We learn very little that is new from this biography of Cuba’s aging leader, written by Britain’s ambassador to the island in the early 1990s. At best, one might be able to speculate on the kind of distortions Leycester Coltman reported to the Foreign Office about Cuba as it endured tumultuous and extraordinary changes during his tenure as London’s man in Havana. The revolutionary regime had to restructure fundamentally its economy and global market relations and faced severe challenges to its legitimacy when the Soviet Union and Eastern Europe’s trading system collapsed. But Coltman’s relatively brief summary of events from 1991 to 1994 lacks anecdotes, observations about Cubans’ daily lives, or even personal reflections that might have given some depth to this superficial part of the book.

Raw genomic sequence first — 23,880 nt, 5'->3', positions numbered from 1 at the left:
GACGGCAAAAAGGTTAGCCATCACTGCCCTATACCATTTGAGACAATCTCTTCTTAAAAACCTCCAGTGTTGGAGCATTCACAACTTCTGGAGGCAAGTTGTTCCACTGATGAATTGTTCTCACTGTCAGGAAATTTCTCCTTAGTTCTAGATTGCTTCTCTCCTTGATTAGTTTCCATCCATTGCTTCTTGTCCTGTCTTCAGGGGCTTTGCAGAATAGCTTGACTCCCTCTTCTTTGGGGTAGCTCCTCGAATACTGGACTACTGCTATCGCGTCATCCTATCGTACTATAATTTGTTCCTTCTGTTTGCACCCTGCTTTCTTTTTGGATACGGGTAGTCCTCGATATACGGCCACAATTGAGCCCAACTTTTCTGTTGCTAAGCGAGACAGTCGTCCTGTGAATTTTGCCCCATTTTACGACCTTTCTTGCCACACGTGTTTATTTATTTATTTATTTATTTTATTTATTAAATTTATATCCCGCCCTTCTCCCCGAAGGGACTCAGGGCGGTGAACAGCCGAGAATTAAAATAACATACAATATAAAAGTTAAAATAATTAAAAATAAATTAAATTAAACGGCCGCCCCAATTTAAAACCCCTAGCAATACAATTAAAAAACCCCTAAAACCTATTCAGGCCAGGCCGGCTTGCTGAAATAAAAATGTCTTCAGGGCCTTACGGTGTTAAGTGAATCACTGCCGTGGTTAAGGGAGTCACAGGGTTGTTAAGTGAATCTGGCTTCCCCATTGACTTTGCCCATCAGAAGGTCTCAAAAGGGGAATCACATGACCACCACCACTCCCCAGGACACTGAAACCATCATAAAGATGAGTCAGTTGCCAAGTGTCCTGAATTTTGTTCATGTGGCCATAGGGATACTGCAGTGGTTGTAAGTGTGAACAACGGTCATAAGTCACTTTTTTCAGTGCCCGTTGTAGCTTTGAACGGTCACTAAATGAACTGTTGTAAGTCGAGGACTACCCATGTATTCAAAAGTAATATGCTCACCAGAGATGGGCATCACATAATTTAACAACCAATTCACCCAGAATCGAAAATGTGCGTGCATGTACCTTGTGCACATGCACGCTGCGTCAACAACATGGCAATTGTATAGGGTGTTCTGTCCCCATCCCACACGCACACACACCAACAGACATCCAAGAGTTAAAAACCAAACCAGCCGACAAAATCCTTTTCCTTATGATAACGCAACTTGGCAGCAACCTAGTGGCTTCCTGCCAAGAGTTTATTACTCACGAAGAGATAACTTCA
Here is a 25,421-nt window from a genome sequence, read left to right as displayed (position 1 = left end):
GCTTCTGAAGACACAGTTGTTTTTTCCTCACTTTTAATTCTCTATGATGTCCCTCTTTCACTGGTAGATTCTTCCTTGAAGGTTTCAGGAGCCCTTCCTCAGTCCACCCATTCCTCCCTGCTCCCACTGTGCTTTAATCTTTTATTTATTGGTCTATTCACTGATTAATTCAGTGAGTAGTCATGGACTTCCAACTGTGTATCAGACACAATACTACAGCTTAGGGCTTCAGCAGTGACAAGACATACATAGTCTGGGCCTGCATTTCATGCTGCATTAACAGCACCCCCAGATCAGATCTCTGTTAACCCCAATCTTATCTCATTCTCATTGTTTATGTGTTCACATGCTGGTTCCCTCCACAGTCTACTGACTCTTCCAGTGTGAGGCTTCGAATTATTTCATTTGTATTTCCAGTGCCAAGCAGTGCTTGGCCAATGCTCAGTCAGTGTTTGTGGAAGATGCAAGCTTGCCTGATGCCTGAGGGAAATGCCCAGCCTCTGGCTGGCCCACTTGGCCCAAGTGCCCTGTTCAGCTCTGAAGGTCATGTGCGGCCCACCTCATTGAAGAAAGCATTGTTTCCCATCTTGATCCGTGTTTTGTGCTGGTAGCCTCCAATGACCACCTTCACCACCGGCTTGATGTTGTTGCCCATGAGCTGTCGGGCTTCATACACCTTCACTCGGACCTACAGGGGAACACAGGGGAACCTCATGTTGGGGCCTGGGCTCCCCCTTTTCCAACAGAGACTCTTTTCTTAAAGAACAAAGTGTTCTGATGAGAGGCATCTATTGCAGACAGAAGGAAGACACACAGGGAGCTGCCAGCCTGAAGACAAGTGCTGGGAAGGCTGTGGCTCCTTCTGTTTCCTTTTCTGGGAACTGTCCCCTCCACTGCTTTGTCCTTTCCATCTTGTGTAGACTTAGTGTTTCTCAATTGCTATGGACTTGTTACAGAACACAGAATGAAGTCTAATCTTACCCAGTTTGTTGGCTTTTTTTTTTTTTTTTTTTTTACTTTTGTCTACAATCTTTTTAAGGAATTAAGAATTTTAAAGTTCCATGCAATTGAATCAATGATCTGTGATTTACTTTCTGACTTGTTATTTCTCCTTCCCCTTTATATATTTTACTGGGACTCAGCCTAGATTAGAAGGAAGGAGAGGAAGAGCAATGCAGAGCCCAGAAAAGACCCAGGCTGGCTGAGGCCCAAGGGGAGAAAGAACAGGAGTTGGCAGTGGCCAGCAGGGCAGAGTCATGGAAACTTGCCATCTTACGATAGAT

In fact, Coltman did not intend The Real Fidel Castro to be a first-person kind of...

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